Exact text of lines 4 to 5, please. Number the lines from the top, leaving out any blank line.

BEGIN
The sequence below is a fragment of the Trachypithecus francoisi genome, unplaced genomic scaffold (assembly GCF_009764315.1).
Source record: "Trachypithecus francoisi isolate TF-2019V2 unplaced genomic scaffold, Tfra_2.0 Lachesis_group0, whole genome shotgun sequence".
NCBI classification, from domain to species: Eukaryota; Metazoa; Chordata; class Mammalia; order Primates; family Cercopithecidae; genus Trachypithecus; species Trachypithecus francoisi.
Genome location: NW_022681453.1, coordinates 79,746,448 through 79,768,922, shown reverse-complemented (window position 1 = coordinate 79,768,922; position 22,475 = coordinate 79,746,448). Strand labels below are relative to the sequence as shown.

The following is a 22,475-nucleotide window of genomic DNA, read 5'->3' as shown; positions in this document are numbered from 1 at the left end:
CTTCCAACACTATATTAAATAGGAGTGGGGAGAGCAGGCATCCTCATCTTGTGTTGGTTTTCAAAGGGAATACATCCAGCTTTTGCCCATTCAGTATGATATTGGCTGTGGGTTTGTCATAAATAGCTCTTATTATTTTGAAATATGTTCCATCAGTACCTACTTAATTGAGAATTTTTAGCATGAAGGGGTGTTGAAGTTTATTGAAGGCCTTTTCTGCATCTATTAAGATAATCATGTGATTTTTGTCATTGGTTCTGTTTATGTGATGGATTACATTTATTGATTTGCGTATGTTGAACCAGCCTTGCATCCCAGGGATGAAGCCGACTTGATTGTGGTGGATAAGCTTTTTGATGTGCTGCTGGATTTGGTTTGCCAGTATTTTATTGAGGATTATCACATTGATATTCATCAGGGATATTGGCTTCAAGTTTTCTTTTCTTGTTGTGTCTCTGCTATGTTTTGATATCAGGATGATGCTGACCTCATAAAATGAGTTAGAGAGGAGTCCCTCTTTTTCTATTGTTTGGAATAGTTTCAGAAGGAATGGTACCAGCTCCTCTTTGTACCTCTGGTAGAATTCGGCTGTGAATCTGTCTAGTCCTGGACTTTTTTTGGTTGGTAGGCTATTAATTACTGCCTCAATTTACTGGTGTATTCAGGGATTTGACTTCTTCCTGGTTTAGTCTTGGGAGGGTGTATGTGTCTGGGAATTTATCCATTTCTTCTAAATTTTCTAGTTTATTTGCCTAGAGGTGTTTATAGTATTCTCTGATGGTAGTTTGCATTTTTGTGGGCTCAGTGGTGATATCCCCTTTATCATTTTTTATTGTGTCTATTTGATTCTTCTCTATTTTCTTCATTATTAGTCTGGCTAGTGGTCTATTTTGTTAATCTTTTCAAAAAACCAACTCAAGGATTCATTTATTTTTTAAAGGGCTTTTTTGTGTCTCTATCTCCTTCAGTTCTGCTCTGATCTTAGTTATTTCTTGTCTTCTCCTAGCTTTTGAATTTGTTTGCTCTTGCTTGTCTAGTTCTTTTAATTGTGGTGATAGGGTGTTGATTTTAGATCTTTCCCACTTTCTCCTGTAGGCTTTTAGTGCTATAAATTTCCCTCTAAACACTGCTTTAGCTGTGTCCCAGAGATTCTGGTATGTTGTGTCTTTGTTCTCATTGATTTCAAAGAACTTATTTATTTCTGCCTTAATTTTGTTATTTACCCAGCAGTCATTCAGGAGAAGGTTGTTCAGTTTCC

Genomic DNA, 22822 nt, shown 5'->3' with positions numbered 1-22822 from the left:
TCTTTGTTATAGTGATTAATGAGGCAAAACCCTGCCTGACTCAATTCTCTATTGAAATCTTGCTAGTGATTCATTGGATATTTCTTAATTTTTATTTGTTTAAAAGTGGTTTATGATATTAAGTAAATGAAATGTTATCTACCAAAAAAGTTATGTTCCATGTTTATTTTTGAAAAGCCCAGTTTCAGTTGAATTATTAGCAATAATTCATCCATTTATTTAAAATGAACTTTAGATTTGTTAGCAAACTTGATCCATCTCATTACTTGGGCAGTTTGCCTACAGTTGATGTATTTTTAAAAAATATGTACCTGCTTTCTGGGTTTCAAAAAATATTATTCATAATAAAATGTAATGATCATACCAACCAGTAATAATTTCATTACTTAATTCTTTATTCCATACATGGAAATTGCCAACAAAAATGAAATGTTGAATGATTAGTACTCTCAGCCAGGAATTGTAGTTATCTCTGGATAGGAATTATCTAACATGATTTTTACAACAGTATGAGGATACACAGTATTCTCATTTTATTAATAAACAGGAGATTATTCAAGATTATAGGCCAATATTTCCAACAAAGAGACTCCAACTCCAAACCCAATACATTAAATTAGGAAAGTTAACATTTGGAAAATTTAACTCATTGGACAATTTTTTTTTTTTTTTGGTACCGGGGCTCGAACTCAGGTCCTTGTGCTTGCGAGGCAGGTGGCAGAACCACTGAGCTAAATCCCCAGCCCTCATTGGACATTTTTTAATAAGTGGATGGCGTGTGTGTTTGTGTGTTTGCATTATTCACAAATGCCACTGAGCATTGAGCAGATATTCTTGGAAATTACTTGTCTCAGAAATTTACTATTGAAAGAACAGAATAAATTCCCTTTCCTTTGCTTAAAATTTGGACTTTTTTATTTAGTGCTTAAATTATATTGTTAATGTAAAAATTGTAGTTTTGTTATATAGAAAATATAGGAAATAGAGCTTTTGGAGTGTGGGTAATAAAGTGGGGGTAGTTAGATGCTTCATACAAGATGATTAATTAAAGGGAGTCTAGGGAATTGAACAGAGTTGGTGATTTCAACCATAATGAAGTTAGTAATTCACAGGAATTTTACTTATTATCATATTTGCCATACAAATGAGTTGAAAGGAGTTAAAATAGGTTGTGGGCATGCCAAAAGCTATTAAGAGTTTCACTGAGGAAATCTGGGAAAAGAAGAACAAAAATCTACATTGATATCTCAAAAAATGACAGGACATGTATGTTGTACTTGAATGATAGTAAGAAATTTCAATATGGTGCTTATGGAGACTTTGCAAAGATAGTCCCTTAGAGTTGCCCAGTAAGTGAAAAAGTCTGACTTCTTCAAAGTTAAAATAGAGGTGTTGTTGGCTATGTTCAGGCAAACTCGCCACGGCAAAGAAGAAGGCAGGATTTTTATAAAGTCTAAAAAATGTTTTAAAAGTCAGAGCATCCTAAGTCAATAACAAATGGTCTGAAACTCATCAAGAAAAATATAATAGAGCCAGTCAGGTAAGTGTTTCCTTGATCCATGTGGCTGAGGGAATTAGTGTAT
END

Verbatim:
Genome location: NW_022681453.1, coordinates 79,746,448 through 79,768,922, shown reverse-complemented (window position 1 = coordinate 79,768,922; position 22,475 = coordinate 79,746,448). Strand labels below are relative to the sequence as shown.

The following is a 22,475-nucleotide window of genomic DNA, read 5'->3' as shown; positions in this document are numbered from 1 at the left end: